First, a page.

Lurie, KG, Yannopoulos, D, McKnite, SH, Herman, ML, Idris, AH, Nadkarni, VM, Tang, W, Gabrielli, A, Barnes, TA & Metzger, AK 2008, 'Comparison of a 10-breaths-per-minute versus a 2-breaths-per-minute strategy during cardiopulmonary resuscitation in a porcine model of cardiac arrest', Respiratory Care, vol. 53, no. 7, pp. 862-870.
Lurie, Keith G. ; Yannopoulos, Demetris ; McKnite, Scott H. ; Herman, Margot L. ; Idris, Ahamed H. ; Nadkarni, Vinay M. ; Tang, Wanchun ; Gabrielli, Andrea ; Barnes, Thomas A. ; Metzger, Anja K. / Comparison of a 10-breaths-per-minute versus a 2-breaths-per-minute strategy during cardiopulmonary resuscitation in a porcine model of cardiac arrest. In: Respiratory Care. 2008 ; Vol. 53, No. 7. pp. 862-870.
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abstract = "BACKGROUND: Hyperventilation during cardiopulmonary resuscitation (CPR) is harmful. METHODS: We tested the hypotheses that, during CPR, 2 breaths/min would result in higher cerebral perfusion pressure and brain-tissue oxygen tension than 10 breaths/min, and an impedance threshold device (known to increase circulation) would further enhance cerebral perfusion and brain-tissue oxygen tension, especially with 2 breaths/min. RESULTS: Female pigs (30.4 ± 1.3 kg) anesthetized with propofol were subjected to 6 min of untreated ventricular fibrillation, followed by 5 min of CPR (100 compressions/min, compression depth of 25{\%} of the anterior-posterior chest diameter), and ventilated with either 10 breaths/min or 2 breaths/min, while receiving 100{\%} oxygen and a tidal volume of 12 mL/kg. Brain-tissue oxygen tension was measured with a probe in the parietal lobe. The impedance threshold device was then used during an 5 additional min of CPR. During CPR the mean ± SD calculated coronary and cerebral perfusion pressures with 10 breaths/min versus 2 breaths/min, respectively, were 17.6 ± 9.3 mm Hg versus 14.3 ± 6.5 mm Hg (p = 0.20) and 16.0 ± 9.5 mm Hg versus 9.3 ± 12.5 mm Hg (p = 0.25). Carotid artery blood flow, which was prospectively designated as the primary end point, was 65.0 ± 49.6 mL/min in the 10-breaths/min group, versus 34.0 ± 17.1 mL/min in the 2-breaths/min group (p = 0.037). Brain-tissue oxygen tension was 3.0 ± 3.3 mm Hg in the 10-breaths/min group, versus 0.5 ± 0.5 mm Hg in the 2-breaths/min group (p = 0.036). After 5 min of CPR there were no significant differences in arterial pH, PO2, or PCO2 between the groups. During CPR with the impedance threshold device, the mean carotid blood flow and brain-tissue oxygen tension in the 10-breaths/min group and the 2-breaths/min group, respectively, were 102.5 ± 67.9 mm Hg versus 38.8 ± 23.7 mm Hg (p = 0.006) and 4.5 ± 6.0 mm Hg versus 0.7 ± 0.7 mm Hg (p = 0.032). CONCLUSIONS: Contrary to our initial hypothesis, during the first 5 min of CPR, 2 breaths/min resulted in significantly lower carotid blood flow and brain-tissue oxygen tension than did 10 breaths/min. Subsequent addition of an impedance threshold device significantly enhanced carotid flow and brain-tissue oxygen tension, especially in the 10-breaths/min group.",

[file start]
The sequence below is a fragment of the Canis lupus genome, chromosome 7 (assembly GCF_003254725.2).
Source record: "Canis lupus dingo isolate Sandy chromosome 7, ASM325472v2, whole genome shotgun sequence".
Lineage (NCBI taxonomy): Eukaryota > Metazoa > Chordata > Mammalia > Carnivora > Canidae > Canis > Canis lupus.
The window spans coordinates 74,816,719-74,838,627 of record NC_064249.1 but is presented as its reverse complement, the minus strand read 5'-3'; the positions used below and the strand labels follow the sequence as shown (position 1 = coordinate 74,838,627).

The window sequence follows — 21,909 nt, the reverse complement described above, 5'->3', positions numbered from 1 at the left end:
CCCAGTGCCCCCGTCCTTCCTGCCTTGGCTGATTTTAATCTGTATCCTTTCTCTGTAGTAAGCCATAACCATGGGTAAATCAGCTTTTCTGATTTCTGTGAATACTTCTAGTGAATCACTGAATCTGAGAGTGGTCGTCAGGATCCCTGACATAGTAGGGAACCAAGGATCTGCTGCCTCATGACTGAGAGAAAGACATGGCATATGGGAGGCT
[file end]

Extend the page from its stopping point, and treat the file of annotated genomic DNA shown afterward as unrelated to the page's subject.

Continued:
keywords = "Brain-tissue oxygenation, Cardiac arrest, Cardiopulmonary resuscitation, Cerebral perfusion pressure, Circulation, CPR, Hyperventilation, Impedance threshold device, Respiration",
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TY - JOUR

T1 - Comparison of a 10-breaths-per-minute versus a 2-breaths-per-minute strategy during cardiopulmonary resuscitation in a porcine model of cardiac arrest

AU - Lurie, Keith G.

AU - Yannopoulos, Demetris

AU - McKnite, Scott H.

AU - Herman, Margot L.

AU - Idris, Ahamed H.

AU - Nadkarni, Vinay M.

AU - Tang, Wanchun

AU - Gabrielli, Andrea

AU - Barnes, Thomas A.

AU - Metzger, Anja K.

PY - 2008/7

Y1 - 2008/7